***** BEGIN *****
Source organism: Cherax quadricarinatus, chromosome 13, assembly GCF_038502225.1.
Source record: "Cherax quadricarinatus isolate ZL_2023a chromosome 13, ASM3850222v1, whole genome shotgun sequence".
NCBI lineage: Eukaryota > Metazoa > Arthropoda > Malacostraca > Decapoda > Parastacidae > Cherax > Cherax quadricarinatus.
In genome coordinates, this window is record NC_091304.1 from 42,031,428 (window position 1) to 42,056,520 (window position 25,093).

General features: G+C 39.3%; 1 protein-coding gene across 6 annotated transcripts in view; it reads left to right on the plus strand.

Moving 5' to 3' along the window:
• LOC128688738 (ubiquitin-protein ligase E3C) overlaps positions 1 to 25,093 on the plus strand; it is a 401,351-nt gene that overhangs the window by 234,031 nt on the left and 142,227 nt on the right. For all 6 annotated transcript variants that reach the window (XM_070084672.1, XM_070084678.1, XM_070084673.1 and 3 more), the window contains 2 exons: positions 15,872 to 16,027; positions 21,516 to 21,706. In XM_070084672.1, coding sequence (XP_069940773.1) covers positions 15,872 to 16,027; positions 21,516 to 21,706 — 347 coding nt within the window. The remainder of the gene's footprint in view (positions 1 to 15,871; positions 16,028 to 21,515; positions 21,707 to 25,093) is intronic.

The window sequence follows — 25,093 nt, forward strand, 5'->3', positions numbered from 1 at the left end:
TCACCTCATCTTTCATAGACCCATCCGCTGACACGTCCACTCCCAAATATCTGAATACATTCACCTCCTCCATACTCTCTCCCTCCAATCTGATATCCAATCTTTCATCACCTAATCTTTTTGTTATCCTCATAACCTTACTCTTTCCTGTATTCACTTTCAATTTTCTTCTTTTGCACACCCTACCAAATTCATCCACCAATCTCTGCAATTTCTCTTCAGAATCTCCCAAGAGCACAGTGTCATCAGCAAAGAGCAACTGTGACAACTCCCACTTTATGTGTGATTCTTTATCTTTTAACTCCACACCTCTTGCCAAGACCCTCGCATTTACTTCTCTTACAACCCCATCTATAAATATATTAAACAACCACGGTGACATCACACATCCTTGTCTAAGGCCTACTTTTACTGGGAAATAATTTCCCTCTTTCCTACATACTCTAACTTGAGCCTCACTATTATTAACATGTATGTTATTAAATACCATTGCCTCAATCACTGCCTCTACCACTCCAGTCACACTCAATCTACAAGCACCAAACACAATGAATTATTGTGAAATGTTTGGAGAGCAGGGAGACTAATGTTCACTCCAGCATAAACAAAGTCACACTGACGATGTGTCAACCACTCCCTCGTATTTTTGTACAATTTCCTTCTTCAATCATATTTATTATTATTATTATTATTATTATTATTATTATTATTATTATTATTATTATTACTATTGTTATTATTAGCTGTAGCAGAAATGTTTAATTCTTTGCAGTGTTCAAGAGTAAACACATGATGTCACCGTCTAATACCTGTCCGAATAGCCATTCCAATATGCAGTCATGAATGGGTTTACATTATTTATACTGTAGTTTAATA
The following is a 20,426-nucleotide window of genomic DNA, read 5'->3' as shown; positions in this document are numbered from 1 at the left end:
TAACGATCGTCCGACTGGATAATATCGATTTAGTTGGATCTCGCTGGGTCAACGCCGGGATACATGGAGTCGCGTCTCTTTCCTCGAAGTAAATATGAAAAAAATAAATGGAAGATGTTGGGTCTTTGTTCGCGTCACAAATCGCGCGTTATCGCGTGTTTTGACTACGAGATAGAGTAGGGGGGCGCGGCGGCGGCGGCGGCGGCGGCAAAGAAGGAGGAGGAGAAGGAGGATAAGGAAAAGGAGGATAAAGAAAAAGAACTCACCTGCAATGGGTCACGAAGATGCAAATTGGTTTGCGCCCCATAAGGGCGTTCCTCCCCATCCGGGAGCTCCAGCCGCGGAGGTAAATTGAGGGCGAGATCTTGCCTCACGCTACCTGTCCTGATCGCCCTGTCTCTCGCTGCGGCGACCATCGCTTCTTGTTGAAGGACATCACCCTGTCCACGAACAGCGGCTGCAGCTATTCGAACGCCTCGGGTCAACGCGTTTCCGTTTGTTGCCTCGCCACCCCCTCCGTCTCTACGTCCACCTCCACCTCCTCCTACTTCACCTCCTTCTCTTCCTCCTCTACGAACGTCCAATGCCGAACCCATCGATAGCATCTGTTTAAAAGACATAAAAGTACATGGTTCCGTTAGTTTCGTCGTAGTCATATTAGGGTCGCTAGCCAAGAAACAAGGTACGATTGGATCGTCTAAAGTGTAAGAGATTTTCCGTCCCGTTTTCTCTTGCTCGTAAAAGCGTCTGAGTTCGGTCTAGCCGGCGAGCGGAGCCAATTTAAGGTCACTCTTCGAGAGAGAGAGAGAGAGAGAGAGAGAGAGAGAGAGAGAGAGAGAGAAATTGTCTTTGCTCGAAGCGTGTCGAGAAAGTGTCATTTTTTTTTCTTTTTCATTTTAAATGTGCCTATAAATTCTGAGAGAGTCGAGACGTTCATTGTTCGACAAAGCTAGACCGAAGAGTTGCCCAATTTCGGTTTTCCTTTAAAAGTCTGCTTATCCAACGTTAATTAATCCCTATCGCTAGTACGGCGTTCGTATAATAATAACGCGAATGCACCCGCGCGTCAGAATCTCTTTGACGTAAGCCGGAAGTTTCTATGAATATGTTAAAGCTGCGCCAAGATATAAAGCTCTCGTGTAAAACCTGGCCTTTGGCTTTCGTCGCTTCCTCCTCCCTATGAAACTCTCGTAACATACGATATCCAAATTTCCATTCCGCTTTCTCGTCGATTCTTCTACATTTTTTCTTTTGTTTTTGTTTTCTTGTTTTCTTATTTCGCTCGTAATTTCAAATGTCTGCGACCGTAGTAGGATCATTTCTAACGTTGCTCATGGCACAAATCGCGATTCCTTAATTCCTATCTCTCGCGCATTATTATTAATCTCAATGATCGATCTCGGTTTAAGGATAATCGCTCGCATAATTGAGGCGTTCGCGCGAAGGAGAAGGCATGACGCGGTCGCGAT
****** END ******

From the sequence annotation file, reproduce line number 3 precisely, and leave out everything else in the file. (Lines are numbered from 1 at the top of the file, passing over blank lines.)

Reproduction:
NCBI lineage: Eukaryota > Metazoa > Arthropoda > Malacostraca > Decapoda > Parastacidae > Cherax > Cherax quadricarinatus.